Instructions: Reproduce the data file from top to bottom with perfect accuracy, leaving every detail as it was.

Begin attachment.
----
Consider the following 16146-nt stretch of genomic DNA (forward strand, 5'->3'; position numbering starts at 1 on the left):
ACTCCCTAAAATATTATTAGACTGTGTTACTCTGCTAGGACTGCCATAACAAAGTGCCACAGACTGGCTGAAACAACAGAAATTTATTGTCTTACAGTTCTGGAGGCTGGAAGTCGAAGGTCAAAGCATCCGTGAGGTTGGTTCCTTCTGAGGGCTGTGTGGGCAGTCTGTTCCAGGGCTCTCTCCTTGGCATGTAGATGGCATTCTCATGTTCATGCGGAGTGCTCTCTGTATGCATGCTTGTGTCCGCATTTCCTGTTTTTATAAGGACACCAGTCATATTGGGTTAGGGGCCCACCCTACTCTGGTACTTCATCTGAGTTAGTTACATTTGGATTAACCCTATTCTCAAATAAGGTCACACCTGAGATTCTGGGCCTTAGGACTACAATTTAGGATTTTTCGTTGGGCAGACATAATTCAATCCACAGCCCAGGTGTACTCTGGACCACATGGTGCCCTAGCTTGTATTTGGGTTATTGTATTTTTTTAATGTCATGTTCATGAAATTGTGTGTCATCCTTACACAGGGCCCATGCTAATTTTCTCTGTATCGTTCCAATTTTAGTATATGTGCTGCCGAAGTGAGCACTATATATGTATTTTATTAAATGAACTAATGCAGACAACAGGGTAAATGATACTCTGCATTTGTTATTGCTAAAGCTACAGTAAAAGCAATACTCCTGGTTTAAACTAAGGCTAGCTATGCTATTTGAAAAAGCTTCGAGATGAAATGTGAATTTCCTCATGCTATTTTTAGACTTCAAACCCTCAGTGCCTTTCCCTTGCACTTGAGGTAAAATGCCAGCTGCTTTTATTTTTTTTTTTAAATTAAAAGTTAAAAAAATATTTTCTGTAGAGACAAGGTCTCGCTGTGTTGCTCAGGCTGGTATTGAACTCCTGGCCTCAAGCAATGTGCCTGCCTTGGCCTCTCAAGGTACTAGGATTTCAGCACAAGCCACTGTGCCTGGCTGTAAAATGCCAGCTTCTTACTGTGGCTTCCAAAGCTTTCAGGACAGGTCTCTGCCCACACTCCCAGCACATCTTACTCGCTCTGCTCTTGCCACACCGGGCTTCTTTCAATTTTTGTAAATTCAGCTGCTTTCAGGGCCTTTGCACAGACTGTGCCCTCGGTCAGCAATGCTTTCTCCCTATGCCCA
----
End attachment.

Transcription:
Consider the following 16146-nt stretch of genomic DNA (forward strand, 5'->3'; position numbering starts at 1 on the left):
ACTCCCTAAAATATTATTAGACTGTGTTACTCTGCTAGGACTGCCATAACAAAGTGCCACAGACTGGCTGAAACAACAGAAATTTATTGTCTTACAGTTCTGGAGGCTGGAAGTCGAAGGTCAAAGCATCCGTGAGGTTGGTTCCTTCTGAGGGCTGTGTGGGCAGTCTGTTCCAGGGCTCTCTCCTTGGCATGTAGATGGCATTCTCATGTTCATGCGGAGTGCTCTCTGTATGCATGCTTGTGTCCGCATTTCCTGTTTTTATAAGGACACCAGTCATATTGGGTTAGGGGCCCACCCTACTCTGGTACTTCATCTGAGTTAGTTACATTTGGATTAACCCTATTCTCAAATAAGGTCACACCTGAGATTCTGGGCCTTAGGACTACAATTTAGGATTTTTCGTTGGGCAGACATAATTCAATCCACAGCCCAGGTGTACTCTGGACCACATGGTGCCCTAGCTTGTATTTGGGTTATTGTATTTTTTTAATGTCATGTTCATGAAATTGTGTGTCATCCTTACACAGGGCCCATGCTAATTTTCTCTGTATCGTTCCAATTTTAGTATATGTGCTGCCGAAGTGAGCACTATATATGTATTTTATTAAATGAACTAATGCAGACAACAGGGTAAATGATACTCTGCATTTGTTATTGCTAAAGCTACAGTAAAAGCAATACTCCTGGTTTAAACTAAGGCTAGCTATGCTATTTGAAAAAGCTTCGAGATGAAATGTGAATTTCCTCATGCTATTTTTAGACTTCAAACCCTCAGTGCCTTTCCCTTGCACTTGAGGTAAAATGCCAGCTGCTTTTATTTTTTTTTTTAAATTAAAAGTTAAAAAAATATTTTCTGTAGAGACAAGGTCTCGCTGTGTTGCTCAGGCTGGTATTGAACTCCTGGCCTCAAGCAATGTGCCTGCCTTGGCCTCTCAAGGTACTAGGATTTCAGCACAAGCCACTGTGCCTGGCTGTAAAATGCCAGCTTCTTACTGTGGCTTCCAAAGCTTTCAGGACAGGTCTCTGCCCACACTCCCAGCACATCTTACTCGCTCTGCTCTTGCCACACCGGGCTTCTTTCAATTTTTGTAAATTCAGCTGCTTTCAGGGCCTTTGCACAGACTGTGCCCTCGGTCAGCAATGCTTTCTCCCTATGCCCA